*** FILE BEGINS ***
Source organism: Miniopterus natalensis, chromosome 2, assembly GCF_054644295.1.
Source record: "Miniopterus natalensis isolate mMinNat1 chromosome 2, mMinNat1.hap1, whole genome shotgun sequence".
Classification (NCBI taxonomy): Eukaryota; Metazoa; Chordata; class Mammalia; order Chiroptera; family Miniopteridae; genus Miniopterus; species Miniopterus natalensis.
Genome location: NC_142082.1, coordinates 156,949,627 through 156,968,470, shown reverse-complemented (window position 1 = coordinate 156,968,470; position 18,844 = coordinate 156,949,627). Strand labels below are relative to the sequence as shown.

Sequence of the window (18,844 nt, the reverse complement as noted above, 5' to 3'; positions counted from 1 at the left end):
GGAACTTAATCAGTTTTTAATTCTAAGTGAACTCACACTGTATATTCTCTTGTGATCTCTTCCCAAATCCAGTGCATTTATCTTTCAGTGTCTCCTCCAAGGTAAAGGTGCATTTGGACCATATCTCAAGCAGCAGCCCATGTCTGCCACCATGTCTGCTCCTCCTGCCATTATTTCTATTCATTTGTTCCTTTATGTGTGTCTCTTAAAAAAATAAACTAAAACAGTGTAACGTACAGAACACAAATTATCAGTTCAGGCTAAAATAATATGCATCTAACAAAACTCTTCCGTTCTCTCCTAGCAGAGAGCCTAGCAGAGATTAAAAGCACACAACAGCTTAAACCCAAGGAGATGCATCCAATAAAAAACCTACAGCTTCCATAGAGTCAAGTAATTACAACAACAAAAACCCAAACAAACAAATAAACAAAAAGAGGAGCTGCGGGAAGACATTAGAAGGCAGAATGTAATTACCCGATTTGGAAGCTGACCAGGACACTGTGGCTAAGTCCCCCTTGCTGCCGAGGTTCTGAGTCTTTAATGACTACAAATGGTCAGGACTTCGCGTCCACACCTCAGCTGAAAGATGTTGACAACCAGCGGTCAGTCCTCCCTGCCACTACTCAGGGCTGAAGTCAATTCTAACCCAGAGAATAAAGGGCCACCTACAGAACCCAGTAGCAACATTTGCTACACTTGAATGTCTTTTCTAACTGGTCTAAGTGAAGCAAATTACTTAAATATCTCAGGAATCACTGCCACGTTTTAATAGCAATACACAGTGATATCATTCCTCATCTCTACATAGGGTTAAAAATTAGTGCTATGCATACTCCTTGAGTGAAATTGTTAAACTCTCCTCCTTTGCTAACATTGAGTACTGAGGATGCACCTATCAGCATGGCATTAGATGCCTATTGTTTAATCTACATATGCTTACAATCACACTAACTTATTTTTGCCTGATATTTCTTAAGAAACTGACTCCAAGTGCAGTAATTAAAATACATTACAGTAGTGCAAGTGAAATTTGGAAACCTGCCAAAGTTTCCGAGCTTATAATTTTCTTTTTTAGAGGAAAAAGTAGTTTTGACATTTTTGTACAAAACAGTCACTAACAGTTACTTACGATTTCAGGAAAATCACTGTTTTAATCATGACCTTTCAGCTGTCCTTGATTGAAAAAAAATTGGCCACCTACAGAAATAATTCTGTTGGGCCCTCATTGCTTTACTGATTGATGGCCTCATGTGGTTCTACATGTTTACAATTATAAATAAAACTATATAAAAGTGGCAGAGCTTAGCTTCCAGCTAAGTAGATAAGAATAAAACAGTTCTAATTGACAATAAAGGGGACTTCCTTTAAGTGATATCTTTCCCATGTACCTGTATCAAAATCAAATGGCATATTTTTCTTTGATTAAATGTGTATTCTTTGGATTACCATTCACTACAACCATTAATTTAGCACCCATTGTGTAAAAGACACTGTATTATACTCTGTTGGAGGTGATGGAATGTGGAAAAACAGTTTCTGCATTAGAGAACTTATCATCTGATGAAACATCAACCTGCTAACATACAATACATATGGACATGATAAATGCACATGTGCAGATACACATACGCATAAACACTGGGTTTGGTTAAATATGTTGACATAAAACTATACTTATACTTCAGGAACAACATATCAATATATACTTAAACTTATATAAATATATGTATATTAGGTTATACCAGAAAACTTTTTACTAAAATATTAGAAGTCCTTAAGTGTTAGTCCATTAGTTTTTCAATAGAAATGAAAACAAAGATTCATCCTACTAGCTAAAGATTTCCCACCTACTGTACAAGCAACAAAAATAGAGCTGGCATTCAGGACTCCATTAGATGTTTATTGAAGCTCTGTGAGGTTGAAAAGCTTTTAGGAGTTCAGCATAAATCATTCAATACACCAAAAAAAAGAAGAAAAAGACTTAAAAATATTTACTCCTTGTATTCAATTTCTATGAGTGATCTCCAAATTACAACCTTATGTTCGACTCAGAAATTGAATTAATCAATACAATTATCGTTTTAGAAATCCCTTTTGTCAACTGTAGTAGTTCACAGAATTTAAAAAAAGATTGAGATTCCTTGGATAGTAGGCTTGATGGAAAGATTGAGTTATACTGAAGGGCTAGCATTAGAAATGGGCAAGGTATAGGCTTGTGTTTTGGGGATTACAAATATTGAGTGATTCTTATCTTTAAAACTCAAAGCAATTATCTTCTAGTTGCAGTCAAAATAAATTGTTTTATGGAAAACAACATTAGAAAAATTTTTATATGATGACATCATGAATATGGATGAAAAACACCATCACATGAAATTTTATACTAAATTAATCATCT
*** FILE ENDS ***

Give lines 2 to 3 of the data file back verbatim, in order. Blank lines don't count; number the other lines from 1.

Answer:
Source record: "Miniopterus natalensis isolate mMinNat1 chromosome 2, mMinNat1.hap1, whole genome shotgun sequence".
Classification (NCBI taxonomy): Eukaryota; Metazoa; Chordata; class Mammalia; order Chiroptera; family Miniopteridae; genus Miniopterus; species Miniopterus natalensis.